A few days ago I was browsing around looking for some material in Latin. I've forgotten almost all of my Latin, and though I don't have any particular enthusiasm for that language, much material for Greek has notes and commentary in Latin. For example, even M.L. West's recent books published by Teubner have all non-Greek text in Latin.

I eventually ended up at Bolchazy-Carducci and saw that they had in their "Living Latin" section Tonight They All Dance: 92 Latin and English Haiku I've not seen it, but the blurb on the web site says it "can serve as a primer to the composition of Latin verse and, as such, can lend students and scholars alike insight into the intricacies and joys of writing poetry in a non-native language."

My first thought, after the surprise at seeing such a book, was "why not do this in classical Greek?" Syllable counting is easier than constructing the iambic trimeter used in Greek verse composition texts, writing anything novel in Greek is likely to improve your vocabulary. It sounds like a lot of fun.

And if people can do this with Latin, well, the Hellenists should get to work!

First Steps

The classical haiku (τὸ αἱκύ), as many of us learned in elementary school, takes the form of three lines with 5, 7 and 5 syllables. This works well in Japanese, but in English you can say quite a bit more in 17 syllables, which is also true of Greek. Some English-speaking haiku writers, in an attempt to reproduce the brevity of the Japanese model, have shortened the traditional form somewhat. For example, some use a 2-3-2 accents pattern. These can be harder to write since English is particular about word order.

Other writers simply ignore the syllable restrictions - provided the lines are short - and focus on the other aspects of haiku. Before starting in on your own haiku I recommend reading this Haiku Techniques article. Other good articles can be found a the same site. Obviously an English (or whatever your native language) to Greek dictionary is also going to be handy. I'm lucky enough to have a copy of Woodhouse, but it is also available online.

The Indo-European poetic tradition has plenty of syllable counting schemes, including lines of 5 and 7 syllables, and Greek retained strong traces this. So perhaps haiku and Greek aren't such a bad match.

So, here's my first attempt, inspired by a recent morning walk through my yard:

κρόκος ἀνθέει
ἡμέρας νιφομένης·
λαγῶς γεύεται

The first word, κρόκος is the same in English, "crocus;" ἀνθέω "bloom;" νίφομαι "get snowed on;" λαγῶς "hare;" γεύομαι "take a taste".

Notice how I decided not to contract ἀνθέω, giving me an extra syllable. Not contracting ‐έω verbs is sanctioned by Epic practice (but if it were an ‐όω verb it'd have to contract). Also, I've used a genitive absolute phrase for the second line. The unspecific relationship between the main clause and the absolute phrase is quite suited to haiku.

After a second glance, though, it's clear that this isn't the best Greek ever produced. This degree of parataxis — stringing along phrases without connecting words — typical of haiku, is alien to classical Greek of all genres. After fixing that up a bit, I get this:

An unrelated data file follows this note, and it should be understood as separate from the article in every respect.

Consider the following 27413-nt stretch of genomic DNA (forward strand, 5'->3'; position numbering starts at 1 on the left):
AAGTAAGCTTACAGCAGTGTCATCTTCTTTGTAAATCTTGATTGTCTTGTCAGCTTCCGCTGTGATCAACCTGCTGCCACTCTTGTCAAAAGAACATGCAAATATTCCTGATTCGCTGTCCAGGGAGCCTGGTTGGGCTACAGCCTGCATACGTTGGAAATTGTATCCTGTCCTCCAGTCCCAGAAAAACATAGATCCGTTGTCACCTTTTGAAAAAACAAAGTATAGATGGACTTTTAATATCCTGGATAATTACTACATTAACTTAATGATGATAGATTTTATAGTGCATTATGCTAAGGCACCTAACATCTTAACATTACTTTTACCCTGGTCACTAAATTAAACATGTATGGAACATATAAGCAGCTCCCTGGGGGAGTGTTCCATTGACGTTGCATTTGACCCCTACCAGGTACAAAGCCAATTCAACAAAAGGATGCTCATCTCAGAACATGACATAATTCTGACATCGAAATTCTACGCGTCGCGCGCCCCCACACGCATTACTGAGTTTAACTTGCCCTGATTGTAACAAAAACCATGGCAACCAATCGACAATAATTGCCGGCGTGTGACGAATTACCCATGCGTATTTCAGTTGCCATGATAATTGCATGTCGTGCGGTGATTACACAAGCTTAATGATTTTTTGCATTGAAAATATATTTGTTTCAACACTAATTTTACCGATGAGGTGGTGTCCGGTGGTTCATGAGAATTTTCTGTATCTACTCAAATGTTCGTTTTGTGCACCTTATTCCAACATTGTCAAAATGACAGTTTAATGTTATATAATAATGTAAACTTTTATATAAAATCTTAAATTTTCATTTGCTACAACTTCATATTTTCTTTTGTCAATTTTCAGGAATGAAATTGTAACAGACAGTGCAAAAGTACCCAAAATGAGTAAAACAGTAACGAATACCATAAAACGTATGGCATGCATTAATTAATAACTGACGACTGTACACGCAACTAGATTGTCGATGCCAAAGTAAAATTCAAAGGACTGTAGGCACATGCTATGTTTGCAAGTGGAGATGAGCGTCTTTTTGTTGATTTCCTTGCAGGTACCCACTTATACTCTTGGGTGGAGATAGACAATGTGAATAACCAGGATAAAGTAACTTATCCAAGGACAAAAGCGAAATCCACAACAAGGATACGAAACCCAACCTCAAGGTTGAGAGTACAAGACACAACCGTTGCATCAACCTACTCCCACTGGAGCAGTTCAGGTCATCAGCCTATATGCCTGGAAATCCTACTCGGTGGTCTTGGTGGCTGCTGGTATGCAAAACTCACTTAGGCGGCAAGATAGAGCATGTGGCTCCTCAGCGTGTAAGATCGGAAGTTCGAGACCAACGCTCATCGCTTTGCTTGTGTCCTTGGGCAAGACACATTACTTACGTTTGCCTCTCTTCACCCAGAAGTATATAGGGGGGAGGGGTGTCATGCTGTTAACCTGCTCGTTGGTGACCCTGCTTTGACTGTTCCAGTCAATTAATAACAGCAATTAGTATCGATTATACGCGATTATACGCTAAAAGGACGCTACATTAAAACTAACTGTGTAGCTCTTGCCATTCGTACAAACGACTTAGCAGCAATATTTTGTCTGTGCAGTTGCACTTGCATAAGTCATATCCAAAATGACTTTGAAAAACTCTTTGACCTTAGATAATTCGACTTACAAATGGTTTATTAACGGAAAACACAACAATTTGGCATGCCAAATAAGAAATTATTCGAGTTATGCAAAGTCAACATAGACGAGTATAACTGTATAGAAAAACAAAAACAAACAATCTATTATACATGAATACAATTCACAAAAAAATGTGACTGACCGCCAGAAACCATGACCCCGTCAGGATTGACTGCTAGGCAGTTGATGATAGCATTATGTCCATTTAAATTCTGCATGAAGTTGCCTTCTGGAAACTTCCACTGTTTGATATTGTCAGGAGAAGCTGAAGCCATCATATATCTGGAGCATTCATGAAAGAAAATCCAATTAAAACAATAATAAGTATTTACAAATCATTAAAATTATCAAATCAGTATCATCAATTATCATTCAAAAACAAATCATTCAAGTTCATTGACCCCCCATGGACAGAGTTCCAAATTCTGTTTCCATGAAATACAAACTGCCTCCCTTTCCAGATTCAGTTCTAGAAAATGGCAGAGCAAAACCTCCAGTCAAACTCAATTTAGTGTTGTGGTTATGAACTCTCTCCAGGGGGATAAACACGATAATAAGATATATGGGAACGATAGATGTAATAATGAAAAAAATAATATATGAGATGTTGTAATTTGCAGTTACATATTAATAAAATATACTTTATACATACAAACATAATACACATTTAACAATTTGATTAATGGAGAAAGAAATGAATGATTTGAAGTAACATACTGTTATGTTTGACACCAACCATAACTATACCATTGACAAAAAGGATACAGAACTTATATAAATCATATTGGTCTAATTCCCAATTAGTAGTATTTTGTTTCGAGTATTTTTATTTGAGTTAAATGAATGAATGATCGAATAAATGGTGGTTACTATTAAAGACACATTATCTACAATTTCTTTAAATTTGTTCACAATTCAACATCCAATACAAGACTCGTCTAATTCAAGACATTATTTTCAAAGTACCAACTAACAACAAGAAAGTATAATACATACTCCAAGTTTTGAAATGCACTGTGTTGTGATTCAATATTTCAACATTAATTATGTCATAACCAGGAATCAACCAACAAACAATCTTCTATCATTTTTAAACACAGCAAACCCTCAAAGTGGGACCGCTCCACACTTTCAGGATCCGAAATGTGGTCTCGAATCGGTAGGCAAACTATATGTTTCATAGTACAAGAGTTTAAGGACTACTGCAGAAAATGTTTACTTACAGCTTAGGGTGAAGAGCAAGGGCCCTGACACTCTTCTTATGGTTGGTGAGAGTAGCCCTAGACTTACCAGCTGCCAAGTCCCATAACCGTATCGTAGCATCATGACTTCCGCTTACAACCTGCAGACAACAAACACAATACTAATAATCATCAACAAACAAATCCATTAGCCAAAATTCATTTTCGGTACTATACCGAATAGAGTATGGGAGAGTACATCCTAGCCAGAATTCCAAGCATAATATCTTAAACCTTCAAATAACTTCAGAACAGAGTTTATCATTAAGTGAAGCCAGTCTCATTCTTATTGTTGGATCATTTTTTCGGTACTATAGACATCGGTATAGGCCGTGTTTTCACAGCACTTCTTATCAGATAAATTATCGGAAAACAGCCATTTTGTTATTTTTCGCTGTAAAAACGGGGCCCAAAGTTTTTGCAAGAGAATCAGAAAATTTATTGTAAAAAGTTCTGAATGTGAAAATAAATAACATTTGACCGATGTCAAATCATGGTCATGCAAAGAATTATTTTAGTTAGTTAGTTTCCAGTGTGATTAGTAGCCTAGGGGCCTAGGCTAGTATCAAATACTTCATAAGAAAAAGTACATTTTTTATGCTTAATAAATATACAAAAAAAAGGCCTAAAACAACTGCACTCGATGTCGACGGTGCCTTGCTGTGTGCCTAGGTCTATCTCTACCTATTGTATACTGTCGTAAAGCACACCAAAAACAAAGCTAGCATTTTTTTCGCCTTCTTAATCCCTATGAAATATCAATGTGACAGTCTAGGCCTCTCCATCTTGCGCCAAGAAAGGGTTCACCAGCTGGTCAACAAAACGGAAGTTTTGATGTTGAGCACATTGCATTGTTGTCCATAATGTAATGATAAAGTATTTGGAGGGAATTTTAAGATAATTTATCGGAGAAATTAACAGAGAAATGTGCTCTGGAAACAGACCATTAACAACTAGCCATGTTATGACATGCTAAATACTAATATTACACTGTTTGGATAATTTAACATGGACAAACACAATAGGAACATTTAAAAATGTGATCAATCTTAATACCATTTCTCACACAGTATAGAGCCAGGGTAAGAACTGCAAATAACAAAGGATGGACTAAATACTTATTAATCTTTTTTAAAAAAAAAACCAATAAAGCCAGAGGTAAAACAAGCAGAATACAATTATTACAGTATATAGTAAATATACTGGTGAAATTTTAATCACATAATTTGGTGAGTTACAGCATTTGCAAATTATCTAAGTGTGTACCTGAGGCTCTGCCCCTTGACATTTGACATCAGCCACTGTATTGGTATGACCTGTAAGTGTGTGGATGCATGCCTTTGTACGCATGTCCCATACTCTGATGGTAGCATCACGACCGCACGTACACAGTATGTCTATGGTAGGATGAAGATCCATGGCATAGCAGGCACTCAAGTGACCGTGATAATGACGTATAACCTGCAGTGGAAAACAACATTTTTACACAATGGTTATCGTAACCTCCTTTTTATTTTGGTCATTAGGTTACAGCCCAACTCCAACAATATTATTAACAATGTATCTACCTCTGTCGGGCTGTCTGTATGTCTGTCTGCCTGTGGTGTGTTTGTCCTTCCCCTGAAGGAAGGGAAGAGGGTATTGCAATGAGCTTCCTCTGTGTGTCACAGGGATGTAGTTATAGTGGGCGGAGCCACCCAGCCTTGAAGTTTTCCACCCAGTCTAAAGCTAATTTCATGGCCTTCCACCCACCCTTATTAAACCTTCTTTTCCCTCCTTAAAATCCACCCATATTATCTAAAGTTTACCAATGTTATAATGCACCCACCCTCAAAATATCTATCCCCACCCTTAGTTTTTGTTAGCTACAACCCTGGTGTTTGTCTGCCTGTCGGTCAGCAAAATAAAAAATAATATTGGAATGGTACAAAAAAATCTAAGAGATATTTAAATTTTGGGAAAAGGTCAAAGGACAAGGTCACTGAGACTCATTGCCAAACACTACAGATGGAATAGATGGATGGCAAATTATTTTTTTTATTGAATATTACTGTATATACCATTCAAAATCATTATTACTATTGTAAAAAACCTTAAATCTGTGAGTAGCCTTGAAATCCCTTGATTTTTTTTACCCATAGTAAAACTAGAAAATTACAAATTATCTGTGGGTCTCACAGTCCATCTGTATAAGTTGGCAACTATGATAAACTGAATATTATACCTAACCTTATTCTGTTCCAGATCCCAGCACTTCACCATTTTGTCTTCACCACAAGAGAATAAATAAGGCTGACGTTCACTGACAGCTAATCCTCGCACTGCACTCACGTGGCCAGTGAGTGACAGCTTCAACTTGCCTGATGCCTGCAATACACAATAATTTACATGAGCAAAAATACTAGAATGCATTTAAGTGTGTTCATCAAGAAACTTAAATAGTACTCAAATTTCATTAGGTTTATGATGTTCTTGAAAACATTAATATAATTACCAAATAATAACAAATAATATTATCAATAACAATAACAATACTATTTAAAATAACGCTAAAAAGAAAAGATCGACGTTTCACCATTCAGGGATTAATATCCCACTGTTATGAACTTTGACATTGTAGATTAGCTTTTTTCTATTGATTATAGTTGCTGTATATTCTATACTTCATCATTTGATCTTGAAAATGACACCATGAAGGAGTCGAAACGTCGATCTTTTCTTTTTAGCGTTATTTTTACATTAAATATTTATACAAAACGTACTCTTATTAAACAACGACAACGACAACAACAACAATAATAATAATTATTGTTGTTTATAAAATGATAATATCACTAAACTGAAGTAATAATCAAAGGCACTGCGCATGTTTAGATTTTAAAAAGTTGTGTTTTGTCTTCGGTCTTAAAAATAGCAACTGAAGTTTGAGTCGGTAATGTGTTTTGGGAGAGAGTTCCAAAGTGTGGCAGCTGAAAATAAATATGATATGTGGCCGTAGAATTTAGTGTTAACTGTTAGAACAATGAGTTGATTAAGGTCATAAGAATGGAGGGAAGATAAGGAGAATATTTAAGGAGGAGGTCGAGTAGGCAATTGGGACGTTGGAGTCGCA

κρόκος μὲν ἀνθεῖ
ἡμέρας νιφομένης·
λαγῶς δ’ ἐσθίει

Bringing μέν... δέ... into the picture has messed up the syllable count. This time I contracted ἀνθέω and I had to change the verb in the last line, replacing γεύομαι with ἐσθίω , simply "eat." The resulting Greek is a little better, though perhaps now I'm laying out the relationship between my poor, little crocus and the hare a little too strongly for the best haiku style. But we're working toward a haiku/Greek poetic hybrid, so erring in favor of the Greek seems the best route.

Now, I don't actually know that it was a hare that nibbled on my crocus. But I do recall quite vividly the realization that the crocus had been munched on. Perhaps I can convey some of that suddenness, and my uncertainty, with a different final line:

κρόκος μὲν ἀνθεῖ
ἡμέρας νιφομένης·
θὴρ δέ τις φάγεν

We've lost the hare and replaced him with some random animal, θήρ τις, and we've shifted the eating into the (augmentless) aorist emphasizing the singleness of the event. (Note: the augmentless aorists and imperfects actually reflect a grammatical category from early stages of the Greek language, not just a metrical convenience. You can only use the augmentless forms after you have already used a tensed verb to establish a temporal context. The augmentless forms then refer to the established tense, but change to reflect aspect.)

So, with a few revisions I've produced a haiku in at least an approximation of good Greek. One last change I'd like to make is in diction and, indirectly, dialect. This flows from my fondness for Homer. I'm using the wrong word for "day" for this case. Homer uses ἡμέρη (not Attic ἡμέρα, which I've used so far) mostly in the nominative. For the other cases he uses τὸ ἦμαρ. So, the final version:

κρόκος μὲν ἀνθεῖ
ἡμέρας νιφομένης·
θὴρ δέ τις φάγεν

And that's another benefit of working on these small poems in Greek, apart from the entertainment of it. You can spend time thinking about matters like Greek diction and word usage in the small. Hunting for 6-8 words with the right number of syllables means I now probably know most of the words for "eat" in Greek, and which ones are used with people, and which with animals. I have a better understanding of how Homer talks about "day." And all of this happened in a about two hours of work, about half of that in a dictionary.

Next, some formalism.